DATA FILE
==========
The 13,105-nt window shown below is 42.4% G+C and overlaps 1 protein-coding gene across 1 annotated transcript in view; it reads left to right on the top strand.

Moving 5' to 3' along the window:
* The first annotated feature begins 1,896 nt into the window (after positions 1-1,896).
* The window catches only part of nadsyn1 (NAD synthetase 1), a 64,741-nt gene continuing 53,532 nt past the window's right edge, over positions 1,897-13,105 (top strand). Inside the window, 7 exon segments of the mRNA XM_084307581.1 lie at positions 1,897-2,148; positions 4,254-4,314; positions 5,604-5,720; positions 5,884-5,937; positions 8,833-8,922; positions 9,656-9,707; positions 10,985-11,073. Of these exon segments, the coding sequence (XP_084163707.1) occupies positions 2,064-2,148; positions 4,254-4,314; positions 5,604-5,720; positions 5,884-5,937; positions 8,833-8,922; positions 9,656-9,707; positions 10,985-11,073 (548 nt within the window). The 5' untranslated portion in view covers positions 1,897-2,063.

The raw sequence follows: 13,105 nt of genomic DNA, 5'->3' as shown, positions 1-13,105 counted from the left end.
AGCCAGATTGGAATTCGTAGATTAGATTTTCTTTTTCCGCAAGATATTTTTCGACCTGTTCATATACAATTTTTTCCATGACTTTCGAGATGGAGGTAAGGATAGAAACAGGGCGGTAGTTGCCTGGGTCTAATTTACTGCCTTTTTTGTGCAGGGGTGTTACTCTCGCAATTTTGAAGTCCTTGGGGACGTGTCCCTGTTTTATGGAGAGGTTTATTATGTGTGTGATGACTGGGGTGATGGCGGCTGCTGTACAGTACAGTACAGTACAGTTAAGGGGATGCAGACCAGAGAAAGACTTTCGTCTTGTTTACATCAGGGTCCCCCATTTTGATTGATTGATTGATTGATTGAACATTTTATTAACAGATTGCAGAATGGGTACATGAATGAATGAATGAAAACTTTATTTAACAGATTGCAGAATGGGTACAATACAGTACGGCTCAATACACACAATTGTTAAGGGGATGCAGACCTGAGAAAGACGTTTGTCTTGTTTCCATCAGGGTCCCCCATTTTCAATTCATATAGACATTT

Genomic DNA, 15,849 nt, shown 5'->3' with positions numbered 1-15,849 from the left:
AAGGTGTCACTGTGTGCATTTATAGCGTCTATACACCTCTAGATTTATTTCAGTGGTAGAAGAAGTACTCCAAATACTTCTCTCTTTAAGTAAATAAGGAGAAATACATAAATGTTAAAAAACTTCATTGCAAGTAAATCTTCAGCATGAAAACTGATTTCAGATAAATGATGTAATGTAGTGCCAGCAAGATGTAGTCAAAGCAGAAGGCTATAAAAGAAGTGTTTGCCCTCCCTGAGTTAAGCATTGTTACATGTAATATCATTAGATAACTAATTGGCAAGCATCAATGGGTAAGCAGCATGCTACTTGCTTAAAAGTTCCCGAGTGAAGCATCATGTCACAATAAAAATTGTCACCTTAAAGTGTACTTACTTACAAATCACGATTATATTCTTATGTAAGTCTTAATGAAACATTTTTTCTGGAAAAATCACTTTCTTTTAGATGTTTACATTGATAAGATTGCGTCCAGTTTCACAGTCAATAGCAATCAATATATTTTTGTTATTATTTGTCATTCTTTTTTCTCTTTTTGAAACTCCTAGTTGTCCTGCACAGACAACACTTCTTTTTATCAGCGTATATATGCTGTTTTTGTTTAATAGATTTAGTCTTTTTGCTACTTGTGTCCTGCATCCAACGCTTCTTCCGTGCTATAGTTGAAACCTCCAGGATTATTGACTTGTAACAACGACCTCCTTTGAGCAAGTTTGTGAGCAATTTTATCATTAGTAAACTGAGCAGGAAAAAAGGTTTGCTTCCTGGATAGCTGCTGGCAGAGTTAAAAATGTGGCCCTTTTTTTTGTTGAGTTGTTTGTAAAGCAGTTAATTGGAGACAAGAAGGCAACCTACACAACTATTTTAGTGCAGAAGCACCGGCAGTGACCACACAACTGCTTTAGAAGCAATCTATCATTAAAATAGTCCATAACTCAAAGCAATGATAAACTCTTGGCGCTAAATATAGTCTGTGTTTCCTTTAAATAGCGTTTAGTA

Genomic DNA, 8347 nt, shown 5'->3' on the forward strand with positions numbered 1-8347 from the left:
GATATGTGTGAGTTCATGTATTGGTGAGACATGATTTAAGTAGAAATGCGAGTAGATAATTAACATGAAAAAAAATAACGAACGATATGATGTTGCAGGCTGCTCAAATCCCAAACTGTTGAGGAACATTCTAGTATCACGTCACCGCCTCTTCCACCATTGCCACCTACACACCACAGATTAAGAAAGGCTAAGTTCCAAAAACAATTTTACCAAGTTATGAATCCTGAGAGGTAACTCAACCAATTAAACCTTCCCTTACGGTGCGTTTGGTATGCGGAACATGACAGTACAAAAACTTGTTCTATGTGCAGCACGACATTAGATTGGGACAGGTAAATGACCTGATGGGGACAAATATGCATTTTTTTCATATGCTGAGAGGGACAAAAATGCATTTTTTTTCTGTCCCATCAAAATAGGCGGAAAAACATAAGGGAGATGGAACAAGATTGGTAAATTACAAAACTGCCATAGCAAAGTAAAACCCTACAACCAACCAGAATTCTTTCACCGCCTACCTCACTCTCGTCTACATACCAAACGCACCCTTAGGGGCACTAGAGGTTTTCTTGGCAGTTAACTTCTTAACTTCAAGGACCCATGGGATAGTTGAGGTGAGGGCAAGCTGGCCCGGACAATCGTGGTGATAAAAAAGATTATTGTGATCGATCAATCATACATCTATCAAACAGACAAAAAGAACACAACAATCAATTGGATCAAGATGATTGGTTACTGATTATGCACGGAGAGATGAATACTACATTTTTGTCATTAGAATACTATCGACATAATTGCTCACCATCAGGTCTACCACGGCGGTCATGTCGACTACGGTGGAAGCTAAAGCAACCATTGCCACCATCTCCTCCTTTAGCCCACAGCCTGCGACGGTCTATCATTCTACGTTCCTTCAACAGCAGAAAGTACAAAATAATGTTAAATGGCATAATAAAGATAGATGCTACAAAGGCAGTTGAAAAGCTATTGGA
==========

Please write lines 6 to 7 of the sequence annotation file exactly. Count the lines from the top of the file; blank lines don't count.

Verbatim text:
AGCCAGATTGGAATTCGTAGATTAGATTTTCTTTTTCCGCAAGATATTTTTCGACCTGTTCATATACAATTTTTTCCATGACTTTCGAGATGGAGGTAAGGATAGAAACAGGGCGGTAGTTGCCTGGGTCTAATTTACTGCCTTTTTTGTGCAGGGGTGTTACTCTCGCAATTTTGAAGTCCTTGGGGACGTGTCCCTGTTTTATGGAGAGGTTTATTATGTGTGTGATGACTGGGGTGATGGCGGCTGCTGTACAGTACAGTACAGTACAGTTAAGGGGATGCAGACCAGAGAAAGACTTTCGTCTTGTTTACATCAGGGTCCCCCATTTTGATTGATTGATTGATTGATTGAACATTTTATTAACAGATTGCAGAATGGGTACATGAATGAATGAATGAAAACTTTATTTAACAGATTGCAGAATGGGTACAATACAGTACGGCTCAATACACACAATTGTTAAGGGGATGCAGACCTGAGAAAGACGTTTGTCTTGTTTCCATCAGGGTCCCCCATTTTCAATTCATATAGACATTT

Genomic DNA, 15,849 nt, shown 5'->3' with positions numbered 1-15,849 from the left: